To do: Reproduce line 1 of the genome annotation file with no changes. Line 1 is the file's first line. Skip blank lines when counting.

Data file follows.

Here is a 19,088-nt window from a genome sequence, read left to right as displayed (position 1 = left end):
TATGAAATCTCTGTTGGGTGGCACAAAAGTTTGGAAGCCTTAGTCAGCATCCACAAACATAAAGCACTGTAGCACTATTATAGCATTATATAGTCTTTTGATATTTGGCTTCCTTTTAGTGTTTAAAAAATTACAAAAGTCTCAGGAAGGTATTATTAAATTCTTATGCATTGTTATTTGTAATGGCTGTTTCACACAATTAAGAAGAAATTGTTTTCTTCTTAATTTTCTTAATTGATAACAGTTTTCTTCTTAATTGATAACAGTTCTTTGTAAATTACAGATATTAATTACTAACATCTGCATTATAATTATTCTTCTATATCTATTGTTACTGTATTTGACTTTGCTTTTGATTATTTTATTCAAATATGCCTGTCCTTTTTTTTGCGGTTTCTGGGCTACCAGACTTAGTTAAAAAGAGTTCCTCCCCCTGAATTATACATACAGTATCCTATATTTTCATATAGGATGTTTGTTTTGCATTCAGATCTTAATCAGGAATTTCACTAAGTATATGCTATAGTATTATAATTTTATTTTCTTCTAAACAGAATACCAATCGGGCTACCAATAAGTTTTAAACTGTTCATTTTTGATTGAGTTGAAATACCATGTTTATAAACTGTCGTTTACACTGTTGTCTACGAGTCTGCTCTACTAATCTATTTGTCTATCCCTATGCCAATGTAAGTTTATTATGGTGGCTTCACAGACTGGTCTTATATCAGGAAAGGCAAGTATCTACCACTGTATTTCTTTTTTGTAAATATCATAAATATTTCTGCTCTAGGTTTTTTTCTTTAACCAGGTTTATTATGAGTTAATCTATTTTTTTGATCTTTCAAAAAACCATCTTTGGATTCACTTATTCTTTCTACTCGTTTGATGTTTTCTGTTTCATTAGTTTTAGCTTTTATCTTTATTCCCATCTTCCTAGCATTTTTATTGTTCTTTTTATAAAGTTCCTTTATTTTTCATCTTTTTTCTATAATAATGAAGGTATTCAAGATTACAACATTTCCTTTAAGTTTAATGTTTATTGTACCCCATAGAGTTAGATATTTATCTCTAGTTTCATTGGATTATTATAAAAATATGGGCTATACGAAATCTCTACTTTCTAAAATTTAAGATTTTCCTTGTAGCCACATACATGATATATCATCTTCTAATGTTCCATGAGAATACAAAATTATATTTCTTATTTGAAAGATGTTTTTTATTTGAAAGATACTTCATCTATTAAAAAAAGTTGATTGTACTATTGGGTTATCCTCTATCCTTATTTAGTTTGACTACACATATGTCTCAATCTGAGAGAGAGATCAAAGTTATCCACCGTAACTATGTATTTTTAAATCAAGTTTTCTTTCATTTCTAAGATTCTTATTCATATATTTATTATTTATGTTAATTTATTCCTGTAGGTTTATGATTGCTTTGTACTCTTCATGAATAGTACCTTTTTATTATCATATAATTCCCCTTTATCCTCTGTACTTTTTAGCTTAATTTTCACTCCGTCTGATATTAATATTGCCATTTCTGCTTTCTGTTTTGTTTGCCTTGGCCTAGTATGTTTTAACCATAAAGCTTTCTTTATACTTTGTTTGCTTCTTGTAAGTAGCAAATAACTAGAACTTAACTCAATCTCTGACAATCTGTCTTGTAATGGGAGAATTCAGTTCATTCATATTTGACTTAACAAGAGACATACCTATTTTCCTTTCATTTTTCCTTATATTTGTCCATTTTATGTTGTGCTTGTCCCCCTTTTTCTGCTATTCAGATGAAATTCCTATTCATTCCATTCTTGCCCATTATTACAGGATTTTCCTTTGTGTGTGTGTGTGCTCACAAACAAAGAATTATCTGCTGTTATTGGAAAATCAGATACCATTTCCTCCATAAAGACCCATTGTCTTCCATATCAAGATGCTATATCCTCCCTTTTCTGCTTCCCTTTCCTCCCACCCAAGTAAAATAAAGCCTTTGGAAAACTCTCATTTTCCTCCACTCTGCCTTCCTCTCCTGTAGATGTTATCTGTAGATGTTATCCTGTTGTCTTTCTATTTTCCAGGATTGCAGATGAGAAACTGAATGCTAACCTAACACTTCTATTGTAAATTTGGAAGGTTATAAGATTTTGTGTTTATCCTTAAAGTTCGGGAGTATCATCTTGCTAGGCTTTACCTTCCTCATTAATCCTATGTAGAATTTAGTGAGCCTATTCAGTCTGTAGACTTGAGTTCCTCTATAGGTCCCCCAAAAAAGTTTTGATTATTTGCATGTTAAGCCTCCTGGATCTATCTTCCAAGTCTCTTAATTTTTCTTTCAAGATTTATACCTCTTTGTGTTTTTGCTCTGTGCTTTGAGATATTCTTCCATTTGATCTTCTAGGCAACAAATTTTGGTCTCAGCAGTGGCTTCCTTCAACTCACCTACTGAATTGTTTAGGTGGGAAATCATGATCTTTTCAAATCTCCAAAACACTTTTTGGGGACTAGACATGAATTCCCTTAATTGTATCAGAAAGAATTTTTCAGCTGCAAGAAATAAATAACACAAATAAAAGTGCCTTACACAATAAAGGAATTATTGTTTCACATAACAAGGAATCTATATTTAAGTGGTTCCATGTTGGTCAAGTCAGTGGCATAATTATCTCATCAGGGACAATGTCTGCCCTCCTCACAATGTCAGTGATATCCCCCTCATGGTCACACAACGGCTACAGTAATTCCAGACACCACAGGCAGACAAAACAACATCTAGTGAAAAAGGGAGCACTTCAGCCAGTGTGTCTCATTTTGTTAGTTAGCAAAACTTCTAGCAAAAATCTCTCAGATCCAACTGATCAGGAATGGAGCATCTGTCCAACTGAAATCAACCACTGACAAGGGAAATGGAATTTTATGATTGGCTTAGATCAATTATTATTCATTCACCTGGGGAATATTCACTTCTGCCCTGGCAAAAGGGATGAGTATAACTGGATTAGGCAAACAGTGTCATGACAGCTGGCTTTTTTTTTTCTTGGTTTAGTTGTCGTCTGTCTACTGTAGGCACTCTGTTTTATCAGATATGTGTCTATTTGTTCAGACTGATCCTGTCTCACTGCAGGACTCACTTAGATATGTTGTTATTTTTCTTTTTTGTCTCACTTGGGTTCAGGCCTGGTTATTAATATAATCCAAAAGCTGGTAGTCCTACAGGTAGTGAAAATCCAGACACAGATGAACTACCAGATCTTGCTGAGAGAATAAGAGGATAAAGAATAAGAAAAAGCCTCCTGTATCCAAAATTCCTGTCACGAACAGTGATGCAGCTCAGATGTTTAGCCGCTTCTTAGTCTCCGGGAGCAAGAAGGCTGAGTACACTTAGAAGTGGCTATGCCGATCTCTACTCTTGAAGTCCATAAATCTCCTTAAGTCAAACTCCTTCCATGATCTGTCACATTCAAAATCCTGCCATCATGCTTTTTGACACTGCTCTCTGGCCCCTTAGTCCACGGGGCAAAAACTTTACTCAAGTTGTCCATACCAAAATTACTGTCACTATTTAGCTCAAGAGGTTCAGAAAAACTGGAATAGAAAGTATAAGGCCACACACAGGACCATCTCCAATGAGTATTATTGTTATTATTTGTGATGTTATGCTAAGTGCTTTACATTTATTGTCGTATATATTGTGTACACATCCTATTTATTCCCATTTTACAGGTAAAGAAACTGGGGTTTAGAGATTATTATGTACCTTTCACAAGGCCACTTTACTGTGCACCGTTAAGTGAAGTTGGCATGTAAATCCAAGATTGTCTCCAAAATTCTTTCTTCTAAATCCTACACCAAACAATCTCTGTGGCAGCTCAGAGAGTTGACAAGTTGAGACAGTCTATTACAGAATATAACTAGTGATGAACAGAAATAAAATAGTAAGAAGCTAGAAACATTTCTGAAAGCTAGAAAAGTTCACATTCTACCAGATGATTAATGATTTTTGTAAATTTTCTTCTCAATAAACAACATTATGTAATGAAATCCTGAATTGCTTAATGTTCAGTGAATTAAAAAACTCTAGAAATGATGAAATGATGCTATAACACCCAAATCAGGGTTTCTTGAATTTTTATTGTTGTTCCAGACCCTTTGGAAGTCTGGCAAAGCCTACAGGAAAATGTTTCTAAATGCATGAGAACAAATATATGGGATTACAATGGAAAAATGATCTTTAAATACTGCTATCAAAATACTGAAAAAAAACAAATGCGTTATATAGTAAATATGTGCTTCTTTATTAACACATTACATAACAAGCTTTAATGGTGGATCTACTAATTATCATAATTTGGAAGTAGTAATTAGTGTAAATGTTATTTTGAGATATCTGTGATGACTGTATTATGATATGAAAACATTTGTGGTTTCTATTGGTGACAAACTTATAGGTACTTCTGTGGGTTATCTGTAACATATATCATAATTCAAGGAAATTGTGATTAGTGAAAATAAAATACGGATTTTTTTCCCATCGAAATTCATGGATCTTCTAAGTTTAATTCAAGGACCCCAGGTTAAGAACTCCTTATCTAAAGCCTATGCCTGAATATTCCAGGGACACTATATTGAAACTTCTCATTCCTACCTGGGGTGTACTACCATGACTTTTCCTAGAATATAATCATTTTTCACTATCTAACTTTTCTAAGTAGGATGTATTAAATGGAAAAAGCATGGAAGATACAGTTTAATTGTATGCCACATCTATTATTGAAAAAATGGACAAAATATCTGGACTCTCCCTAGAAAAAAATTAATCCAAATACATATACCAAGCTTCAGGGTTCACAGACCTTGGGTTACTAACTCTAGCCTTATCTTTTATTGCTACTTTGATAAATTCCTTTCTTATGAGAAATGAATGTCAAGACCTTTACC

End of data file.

Here is a 19,088-nt window from a genome sequence, read left to right as displayed (position 1 = left end):